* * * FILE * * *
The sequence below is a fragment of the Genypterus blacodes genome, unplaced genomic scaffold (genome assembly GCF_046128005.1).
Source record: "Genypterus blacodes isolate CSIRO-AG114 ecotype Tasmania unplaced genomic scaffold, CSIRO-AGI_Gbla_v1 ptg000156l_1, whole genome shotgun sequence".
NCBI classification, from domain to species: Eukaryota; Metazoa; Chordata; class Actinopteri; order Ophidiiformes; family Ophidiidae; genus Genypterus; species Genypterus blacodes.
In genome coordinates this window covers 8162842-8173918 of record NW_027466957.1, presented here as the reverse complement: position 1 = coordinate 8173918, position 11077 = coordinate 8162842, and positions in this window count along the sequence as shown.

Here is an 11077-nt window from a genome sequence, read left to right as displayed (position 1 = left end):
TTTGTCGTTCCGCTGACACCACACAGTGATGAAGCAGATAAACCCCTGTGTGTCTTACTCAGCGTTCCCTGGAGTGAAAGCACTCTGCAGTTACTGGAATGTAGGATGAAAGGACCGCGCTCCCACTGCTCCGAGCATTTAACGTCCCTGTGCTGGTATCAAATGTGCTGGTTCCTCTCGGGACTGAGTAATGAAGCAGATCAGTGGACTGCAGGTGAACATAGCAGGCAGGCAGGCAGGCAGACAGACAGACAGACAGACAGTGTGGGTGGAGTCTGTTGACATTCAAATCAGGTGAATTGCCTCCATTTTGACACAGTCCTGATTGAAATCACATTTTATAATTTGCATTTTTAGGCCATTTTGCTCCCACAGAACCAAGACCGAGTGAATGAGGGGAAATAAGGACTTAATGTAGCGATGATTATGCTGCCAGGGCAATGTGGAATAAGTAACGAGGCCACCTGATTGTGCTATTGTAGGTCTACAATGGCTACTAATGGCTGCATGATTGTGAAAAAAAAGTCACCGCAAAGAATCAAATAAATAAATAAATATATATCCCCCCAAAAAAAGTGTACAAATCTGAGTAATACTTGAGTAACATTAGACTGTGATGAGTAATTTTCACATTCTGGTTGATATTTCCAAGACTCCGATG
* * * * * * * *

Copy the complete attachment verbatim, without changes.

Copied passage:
The sequence below is a fragment of the Genypterus blacodes genome, unplaced genomic scaffold (genome assembly GCF_046128005.1).
Source record: "Genypterus blacodes isolate CSIRO-AG114 ecotype Tasmania unplaced genomic scaffold, CSIRO-AGI_Gbla_v1 ptg000156l_1, whole genome shotgun sequence".
NCBI classification, from domain to species: Eukaryota; Metazoa; Chordata; class Actinopteri; order Ophidiiformes; family Ophidiidae; genus Genypterus; species Genypterus blacodes.
In genome coordinates this window covers 8162842-8173918 of record NW_027466957.1, presented here as the reverse complement: position 1 = coordinate 8173918, position 11077 = coordinate 8162842, and positions in this window count along the sequence as shown.

Here is an 11077-nt window from a genome sequence, read left to right as displayed (position 1 = left end):
TTTGTCGTTCCGCTGACACCACACAGTGATGAAGCAGATAAACCCCTGTGTGTCTTACTCAGCGTTCCCTGGAGTGAAAGCACTCTGCAGTTACTGGAATGTAGGATGAAAGGACCGCGCTCCCACTGCTCCGAGCATTTAACGTCCCTGTGCTGGTATCAAATGTGCTGGTTCCTCTCGGGACTGAGTAATGAAGCAGATCAGTGGACTGCAGGTGAACATAGCAGGCAGGCAGGCAGGCAGACAGACAGACAGACAGACAGTGTGGGTGGAGTCTGTTGACATTCAAATCAGGTGAATTGCCTCCATTTTGACACAGTCCTGATTGAAATCACATTTTATAATTTGCATTTTTAGGCCATTTTGCTCCCACAGAACCAAGACCGAGTGAATGAGGGGAAATAAGGACTTAATGTAGCGATGATTATGCTGCCAGGGCAATGTGGAATAAGTAACGAGGCCACCTGATTGTGCTATTGTAGGTCTACAATGGCTACTAATGGCTGCATGATTGTGAAAAAAAAGTCACCGCAAAGAATCAAATAAATAAATAAATATATATCCCCCCAAAAAAAGTGTACAAATCTGAGTAATACTTGAGTAACATTAGACTGTGATGAGTAATTTTCACATTCTGGTTGATATTTCCAAGACTCCGATG